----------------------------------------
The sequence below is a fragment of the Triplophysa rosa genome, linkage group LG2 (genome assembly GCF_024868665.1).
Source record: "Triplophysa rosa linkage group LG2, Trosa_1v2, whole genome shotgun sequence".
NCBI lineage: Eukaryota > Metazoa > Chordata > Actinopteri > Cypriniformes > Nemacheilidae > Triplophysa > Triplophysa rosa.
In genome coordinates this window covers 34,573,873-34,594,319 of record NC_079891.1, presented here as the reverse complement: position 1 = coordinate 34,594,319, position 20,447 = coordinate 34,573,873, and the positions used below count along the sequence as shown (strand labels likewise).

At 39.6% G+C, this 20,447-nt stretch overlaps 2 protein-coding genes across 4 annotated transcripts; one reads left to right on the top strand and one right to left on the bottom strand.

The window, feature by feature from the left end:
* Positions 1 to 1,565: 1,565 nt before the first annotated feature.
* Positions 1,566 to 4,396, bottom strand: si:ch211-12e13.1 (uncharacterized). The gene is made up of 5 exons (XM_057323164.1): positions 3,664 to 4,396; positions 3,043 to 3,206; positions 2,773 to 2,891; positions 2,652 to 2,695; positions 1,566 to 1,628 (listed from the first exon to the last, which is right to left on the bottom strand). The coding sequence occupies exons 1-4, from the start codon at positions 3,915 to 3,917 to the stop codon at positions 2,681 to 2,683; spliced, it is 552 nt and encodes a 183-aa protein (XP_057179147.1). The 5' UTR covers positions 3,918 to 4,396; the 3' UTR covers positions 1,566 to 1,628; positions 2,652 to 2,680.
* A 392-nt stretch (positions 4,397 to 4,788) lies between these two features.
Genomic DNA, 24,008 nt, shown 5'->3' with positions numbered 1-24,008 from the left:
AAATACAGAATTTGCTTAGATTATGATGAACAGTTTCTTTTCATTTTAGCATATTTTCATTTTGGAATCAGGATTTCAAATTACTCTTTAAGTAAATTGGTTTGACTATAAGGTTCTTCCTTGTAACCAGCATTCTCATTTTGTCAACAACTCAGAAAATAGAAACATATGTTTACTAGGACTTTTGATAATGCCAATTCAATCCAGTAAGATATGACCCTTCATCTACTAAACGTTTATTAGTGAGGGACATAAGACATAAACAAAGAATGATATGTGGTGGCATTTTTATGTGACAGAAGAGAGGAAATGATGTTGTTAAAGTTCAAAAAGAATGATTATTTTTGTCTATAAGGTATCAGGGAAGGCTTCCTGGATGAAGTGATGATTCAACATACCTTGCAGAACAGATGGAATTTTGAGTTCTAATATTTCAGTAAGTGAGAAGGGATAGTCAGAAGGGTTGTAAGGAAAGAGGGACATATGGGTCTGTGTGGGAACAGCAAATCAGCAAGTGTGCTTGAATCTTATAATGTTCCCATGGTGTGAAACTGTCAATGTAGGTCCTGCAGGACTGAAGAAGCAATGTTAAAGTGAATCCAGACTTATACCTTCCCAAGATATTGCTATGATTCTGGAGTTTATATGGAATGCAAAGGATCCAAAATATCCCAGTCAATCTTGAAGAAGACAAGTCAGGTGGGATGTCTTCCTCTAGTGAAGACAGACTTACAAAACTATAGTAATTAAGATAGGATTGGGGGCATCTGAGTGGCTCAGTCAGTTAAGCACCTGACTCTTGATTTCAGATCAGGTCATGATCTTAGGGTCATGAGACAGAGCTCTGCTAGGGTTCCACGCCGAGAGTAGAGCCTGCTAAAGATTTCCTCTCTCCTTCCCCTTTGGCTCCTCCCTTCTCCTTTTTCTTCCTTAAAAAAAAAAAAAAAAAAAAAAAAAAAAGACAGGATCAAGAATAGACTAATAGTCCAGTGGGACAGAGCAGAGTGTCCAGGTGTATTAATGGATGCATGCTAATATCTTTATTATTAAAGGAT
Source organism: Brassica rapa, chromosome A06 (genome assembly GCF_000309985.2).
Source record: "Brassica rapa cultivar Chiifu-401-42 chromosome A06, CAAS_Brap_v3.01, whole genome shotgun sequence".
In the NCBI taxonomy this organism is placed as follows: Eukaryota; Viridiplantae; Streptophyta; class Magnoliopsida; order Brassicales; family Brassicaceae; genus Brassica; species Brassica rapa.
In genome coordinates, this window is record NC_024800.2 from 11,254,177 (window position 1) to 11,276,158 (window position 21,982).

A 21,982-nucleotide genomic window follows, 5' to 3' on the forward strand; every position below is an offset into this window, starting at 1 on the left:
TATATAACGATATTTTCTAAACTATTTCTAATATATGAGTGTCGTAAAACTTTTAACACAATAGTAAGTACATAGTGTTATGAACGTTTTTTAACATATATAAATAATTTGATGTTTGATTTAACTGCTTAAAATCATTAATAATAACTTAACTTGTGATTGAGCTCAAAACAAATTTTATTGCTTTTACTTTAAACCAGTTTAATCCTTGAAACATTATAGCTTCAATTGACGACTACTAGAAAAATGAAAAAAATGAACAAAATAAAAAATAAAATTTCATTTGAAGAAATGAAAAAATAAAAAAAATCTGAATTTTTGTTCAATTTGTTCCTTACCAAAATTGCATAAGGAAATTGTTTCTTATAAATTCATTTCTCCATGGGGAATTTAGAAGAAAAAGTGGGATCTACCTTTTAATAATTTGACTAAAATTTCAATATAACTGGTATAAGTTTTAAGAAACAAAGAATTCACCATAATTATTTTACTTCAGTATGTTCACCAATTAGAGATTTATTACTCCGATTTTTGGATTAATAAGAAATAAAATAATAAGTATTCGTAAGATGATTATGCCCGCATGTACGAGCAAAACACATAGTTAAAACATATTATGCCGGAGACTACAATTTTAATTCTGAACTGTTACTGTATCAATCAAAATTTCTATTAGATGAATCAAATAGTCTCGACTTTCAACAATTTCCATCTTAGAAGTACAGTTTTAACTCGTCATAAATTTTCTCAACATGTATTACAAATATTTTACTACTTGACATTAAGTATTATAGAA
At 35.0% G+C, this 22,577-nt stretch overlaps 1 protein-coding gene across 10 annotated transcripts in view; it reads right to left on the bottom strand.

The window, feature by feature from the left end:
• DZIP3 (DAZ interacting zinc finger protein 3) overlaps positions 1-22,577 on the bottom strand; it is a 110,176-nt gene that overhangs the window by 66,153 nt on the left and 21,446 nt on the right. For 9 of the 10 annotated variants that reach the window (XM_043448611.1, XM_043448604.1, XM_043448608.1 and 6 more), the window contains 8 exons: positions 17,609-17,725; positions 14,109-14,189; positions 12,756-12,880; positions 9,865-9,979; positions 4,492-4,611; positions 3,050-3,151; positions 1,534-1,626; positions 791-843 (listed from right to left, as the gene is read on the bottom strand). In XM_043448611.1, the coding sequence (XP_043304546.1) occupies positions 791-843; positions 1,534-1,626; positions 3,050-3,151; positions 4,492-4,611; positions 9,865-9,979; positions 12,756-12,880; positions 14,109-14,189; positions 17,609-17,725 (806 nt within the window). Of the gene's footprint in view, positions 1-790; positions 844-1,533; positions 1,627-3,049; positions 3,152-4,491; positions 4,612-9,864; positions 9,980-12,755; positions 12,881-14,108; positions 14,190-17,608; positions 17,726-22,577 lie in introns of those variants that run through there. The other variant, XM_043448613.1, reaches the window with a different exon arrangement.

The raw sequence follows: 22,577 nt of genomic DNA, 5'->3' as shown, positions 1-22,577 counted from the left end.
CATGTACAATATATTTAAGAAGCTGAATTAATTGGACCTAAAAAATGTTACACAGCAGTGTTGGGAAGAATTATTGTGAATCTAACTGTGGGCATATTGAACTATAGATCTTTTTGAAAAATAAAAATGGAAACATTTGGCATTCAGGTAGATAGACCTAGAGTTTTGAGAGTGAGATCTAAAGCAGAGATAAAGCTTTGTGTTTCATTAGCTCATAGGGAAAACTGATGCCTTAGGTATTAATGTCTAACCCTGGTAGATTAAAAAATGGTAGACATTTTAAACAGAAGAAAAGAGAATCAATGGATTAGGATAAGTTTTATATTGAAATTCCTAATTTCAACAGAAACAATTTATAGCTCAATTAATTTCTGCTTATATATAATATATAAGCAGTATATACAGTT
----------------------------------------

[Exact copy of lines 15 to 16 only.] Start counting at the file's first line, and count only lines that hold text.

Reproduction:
In genome coordinates, this window is record NC_024800.2 from 11,254,177 (window position 1) to 11,276,158 (window position 21,982).

A 21,982-nucleotide genomic window follows, 5' to 3' on the forward strand; every position below is an offset into this window, starting at 1 on the left: